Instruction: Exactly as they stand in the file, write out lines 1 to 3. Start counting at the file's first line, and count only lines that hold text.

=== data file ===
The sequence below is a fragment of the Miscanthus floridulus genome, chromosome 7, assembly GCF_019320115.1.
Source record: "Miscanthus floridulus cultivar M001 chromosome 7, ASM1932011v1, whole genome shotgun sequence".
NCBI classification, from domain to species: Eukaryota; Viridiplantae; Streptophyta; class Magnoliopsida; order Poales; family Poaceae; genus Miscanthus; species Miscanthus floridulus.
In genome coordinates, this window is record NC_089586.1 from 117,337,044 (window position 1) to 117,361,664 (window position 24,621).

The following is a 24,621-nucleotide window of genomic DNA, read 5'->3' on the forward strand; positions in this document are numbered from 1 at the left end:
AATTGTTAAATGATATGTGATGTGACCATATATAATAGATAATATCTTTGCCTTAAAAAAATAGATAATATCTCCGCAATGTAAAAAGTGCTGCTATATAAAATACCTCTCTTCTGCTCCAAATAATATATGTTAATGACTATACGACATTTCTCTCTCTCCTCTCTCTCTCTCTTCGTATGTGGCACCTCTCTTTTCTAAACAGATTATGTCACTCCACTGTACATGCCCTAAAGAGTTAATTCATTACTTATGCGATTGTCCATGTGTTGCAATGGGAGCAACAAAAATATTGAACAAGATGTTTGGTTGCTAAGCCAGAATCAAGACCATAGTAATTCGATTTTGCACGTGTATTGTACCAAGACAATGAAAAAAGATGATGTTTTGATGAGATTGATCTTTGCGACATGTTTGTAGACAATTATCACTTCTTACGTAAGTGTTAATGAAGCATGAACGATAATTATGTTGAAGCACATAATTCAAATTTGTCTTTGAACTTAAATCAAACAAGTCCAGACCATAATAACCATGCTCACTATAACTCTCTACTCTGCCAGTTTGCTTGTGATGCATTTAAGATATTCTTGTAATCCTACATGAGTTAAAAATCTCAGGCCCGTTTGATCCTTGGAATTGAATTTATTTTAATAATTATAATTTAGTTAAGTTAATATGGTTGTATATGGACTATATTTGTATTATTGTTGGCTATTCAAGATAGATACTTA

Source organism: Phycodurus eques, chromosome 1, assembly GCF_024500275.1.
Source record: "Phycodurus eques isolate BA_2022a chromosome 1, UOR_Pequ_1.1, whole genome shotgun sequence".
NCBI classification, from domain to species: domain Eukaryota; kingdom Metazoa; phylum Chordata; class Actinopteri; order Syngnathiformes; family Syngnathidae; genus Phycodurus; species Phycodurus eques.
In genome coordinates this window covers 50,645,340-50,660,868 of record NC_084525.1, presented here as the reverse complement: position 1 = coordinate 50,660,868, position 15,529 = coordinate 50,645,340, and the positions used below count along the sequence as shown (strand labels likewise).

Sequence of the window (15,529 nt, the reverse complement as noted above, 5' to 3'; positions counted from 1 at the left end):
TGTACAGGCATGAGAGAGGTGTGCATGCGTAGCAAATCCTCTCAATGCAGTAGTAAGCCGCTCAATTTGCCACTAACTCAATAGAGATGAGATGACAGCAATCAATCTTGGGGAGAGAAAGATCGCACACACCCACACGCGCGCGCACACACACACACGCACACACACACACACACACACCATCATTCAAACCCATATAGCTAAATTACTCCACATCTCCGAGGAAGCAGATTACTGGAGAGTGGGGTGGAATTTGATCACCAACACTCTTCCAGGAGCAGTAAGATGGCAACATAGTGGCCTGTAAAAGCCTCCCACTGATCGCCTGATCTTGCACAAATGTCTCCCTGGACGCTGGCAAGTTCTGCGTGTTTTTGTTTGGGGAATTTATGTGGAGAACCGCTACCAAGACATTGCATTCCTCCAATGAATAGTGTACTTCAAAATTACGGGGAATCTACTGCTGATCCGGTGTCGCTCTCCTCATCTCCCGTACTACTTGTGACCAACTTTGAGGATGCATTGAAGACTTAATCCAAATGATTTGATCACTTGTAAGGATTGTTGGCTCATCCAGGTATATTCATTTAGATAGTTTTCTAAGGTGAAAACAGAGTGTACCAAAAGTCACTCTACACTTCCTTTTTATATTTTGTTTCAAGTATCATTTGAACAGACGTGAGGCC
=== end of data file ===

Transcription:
The sequence below is a fragment of the Miscanthus floridulus genome, chromosome 7, assembly GCF_019320115.1.
Source record: "Miscanthus floridulus cultivar M001 chromosome 7, ASM1932011v1, whole genome shotgun sequence".
NCBI classification, from domain to species: Eukaryota; Viridiplantae; Streptophyta; class Magnoliopsida; order Poales; family Poaceae; genus Miscanthus; species Miscanthus floridulus.